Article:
Discussion about the influence of disruptors is popular. CNN’s 2017 list of 50 identifies 31 unicorns, a total of $44 billion in VC, and a market value of $239 billion.
But this post isn’t just about disruptors. It is the parallels between disruptors and insurgencies that interests me – and the So What? Although the Afghanistan campaign was launched under the auspices of Article 5, counter-insurgency has been the driving force for NATO’s raison d’etre since 9/11 (although rumblings from the near east in the short-medium term, and the potential of the Far East in the long term have provided some recent temperance).
I am not comparing Uber, AirBnB, Netflix etc with insurgents! But their methodologies are similar. Insurgencies are predicated on offering citizens of the space that they operate in alternate products – this could be in the form of shadow governance, moral leadership, and justice. These alternate products would have no value if they weren’t needed – in the parts of Afghanistan that the government does not control many locals appreciate the ability of an organisation to come and settle disputes (a judiciary), deal with criminals (a police force), provide education (madrasses), and so on.
Disruptors do the same thing – although often they often do so in Blue Ocean space. Uber’s success was driven by frustration with cartel-esque pre-GPS practices of taxi-drivers; AirBnB’s by providing a personal experience that is so often absent from chain hotels (how many hotels have generic centralised websites which facelessly manage all their bookings?); Udacity’s by enabling the attainment of relatively cheap and recognised education qualifications to support increasing demands by employers for skills that are being offered with dubious quality with opaque pricing arrangements by universities.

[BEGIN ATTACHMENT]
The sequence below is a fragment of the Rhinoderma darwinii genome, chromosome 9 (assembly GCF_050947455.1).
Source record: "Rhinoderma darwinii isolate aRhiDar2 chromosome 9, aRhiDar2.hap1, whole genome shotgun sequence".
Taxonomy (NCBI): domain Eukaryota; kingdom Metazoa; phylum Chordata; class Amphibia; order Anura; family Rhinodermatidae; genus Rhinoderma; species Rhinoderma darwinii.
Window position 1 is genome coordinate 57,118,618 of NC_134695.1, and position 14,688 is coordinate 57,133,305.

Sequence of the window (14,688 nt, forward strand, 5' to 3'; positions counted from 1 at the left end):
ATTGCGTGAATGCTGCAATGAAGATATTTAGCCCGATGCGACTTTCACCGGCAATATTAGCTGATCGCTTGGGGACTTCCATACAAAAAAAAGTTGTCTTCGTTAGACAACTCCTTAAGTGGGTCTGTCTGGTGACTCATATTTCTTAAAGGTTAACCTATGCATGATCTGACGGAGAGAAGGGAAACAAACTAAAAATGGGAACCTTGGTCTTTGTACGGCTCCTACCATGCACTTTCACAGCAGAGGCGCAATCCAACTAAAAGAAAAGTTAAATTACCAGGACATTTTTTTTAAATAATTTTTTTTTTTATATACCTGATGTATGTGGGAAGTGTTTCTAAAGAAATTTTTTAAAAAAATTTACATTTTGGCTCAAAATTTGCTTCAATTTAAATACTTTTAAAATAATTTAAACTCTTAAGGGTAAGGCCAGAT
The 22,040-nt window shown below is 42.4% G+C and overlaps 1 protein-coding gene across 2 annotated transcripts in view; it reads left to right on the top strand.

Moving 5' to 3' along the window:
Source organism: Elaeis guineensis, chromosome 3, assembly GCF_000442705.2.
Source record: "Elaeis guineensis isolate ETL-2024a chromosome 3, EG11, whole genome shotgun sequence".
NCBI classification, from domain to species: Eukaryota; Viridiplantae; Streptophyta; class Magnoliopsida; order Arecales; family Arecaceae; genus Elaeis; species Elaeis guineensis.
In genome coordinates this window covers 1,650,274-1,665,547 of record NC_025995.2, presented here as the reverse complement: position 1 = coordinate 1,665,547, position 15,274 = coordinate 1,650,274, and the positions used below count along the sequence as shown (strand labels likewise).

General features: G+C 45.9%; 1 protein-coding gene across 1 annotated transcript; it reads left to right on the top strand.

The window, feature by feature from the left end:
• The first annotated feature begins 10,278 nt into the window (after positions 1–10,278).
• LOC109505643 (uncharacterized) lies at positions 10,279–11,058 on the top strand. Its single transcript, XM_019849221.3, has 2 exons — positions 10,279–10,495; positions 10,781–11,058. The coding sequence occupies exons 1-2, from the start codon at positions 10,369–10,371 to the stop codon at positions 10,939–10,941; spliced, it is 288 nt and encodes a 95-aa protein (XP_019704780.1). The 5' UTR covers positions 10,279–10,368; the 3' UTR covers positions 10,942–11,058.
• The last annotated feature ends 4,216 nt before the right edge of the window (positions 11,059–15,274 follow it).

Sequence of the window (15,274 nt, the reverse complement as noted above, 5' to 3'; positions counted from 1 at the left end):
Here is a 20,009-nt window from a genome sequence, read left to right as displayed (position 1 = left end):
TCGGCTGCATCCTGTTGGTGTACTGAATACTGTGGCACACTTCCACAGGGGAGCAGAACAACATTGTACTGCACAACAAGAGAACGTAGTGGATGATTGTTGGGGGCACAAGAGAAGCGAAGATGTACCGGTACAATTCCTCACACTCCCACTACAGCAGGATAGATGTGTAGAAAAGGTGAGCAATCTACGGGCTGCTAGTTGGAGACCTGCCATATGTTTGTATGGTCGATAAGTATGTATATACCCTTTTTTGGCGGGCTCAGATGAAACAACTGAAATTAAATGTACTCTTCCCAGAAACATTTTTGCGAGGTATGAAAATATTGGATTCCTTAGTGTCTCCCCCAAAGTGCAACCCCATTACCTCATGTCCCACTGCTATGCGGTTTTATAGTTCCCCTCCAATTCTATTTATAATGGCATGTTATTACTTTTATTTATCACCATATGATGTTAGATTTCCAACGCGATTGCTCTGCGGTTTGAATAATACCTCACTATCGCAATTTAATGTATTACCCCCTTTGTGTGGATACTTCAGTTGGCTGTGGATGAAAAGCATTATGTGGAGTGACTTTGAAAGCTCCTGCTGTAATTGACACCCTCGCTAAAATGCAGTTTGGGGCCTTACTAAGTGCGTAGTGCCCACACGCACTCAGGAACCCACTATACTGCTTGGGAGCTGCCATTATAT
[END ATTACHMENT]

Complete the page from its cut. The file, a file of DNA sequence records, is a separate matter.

I find real parallels in the way that disruptors and insurgents are funded. Both have embraced alternate methodologies that sit outside of traditional means. Both use cryptocurrencies – disruptors are often spurred on by the innovative and ground-breaking nature of their founders to enhance their appeal to the type of customer that it wishes to attract; insurgents relish in the difficulty in tracing it. Both groups avoid cash. Insurgents have a further method of money movement, making use of traditional hawalas that sit outside of government scrutiny.
External funding is similarly unconventional. Many disruptors have developed from Kickstarter campaigns and venture capitalist investors; insurgents are often funded by the illicit drug trade. Both types of organisations receive income from wealthy individuals. Insurgents receive additional funding from supportive states; some disruptors from established companies. In all cases these are far removed from the traditional methods of raising capital for a company. But in the same way that insurgents often eventually come to the negotiating table and accept some traditional ways of doing business, many disruptors do eventually decide to float, or get acquired by established businesses. By this time, however, the disruption has been caused.
Further similarities can be found in the leadership of both groups. The leaders of both elements are often inspirational and held in high reverence by followers, whilst at the same time their behaviour can be morally questionable (see Uber…). Both types of group seek to increase their customer base, often through well-concentrated and planned public relations exercises. Disruptors want to increase their market share, whilst insurgents will attempt to gain everything from popular support to more territory.
In sum the parallels are clear, and in Part 2 I will look at what militaries can learn from how businesses have dealt with this challenge.
 A start-up company with a value of over $1 billion (Investopedia).